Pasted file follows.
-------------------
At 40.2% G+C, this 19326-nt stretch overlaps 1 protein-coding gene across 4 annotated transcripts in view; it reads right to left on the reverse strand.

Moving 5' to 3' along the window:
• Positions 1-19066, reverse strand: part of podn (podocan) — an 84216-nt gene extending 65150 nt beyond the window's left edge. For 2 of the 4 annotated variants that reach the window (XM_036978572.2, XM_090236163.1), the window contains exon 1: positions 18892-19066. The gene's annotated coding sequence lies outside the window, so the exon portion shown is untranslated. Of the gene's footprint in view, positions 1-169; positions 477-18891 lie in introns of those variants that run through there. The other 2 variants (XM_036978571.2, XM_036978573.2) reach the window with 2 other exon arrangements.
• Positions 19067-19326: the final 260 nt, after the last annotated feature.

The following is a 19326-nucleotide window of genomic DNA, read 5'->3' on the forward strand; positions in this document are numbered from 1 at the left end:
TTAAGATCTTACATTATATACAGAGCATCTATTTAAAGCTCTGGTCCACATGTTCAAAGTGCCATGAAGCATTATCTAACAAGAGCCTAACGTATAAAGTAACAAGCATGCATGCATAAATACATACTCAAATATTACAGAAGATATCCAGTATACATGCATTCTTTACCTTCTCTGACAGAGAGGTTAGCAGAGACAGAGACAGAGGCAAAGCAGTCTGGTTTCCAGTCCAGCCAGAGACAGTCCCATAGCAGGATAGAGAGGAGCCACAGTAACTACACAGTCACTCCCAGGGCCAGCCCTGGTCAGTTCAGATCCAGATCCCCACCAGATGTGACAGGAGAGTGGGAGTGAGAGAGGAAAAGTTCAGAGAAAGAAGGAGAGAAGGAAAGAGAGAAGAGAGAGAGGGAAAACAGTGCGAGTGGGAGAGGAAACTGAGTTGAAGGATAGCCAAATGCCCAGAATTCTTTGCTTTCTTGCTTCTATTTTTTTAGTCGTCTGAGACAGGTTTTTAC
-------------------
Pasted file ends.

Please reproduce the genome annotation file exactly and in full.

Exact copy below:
At 40.2% G+C, this 19326-nt stretch overlaps 1 protein-coding gene across 4 annotated transcripts in view; it reads right to left on the reverse strand.

Moving 5' to 3' along the window:
• Positions 1-19066, reverse strand: part of podn (podocan) — an 84216-nt gene extending 65150 nt beyond the window's left edge. For 2 of the 4 annotated variants that reach the window (XM_036978572.2, XM_090236163.1), the window contains exon 1: positions 18892-19066. The gene's annotated coding sequence lies outside the window, so the exon portion shown is untranslated. Of the gene's footprint in view, positions 1-169; positions 477-18891 lie in introns of those variants that run through there. The other 2 variants (XM_036978571.2, XM_036978573.2) reach the window with 2 other exon arrangements.
• Positions 19067-19326: the final 260 nt, after the last annotated feature.

The following is a 19326-nucleotide window of genomic DNA, read 5'->3' on the forward strand; positions in this document are numbered from 1 at the left end:
TTAAGATCTTACATTATATACAGAGCATCTATTTAAAGCTCTGGTCCACATGTTCAAAGTGCCATGAAGCATTATCTAACAAGAGCCTAACGTATAAAGTAACAAGCATGCATGCATAAATACATACTCAAATATTACAGAAGATATCCAGTATACATGCATTCTTTACCTTCTCTGACAGAGAGGTTAGCAGAGACAGAGACAGAGGCAAAGCAGTCTGGTTTCCAGTCCAGCCAGAGACAGTCCCATAGCAGGATAGAGAGGAGCCACAGTAACTACACAGTCACTCCCAGGGCCAGCCCTGGTCAGTTCAGATCCAGATCCCCACCAGATGTGACAGGAGAGTGGGAGTGAGAGAGGAAAAGTTCAGAGAAAGAAGGAGAGAAGGAAAGAGAGAAGAGAGAGAGGGAAAACAGTGCGAGTGGGAGAGGAAACTGAGTTGAAGGATAGCCAAATGCCCAGAATTCTTTGCTTTCTTGCTTCTATTTTTTTAGTCGTCTGAGACAGGTTTTTAC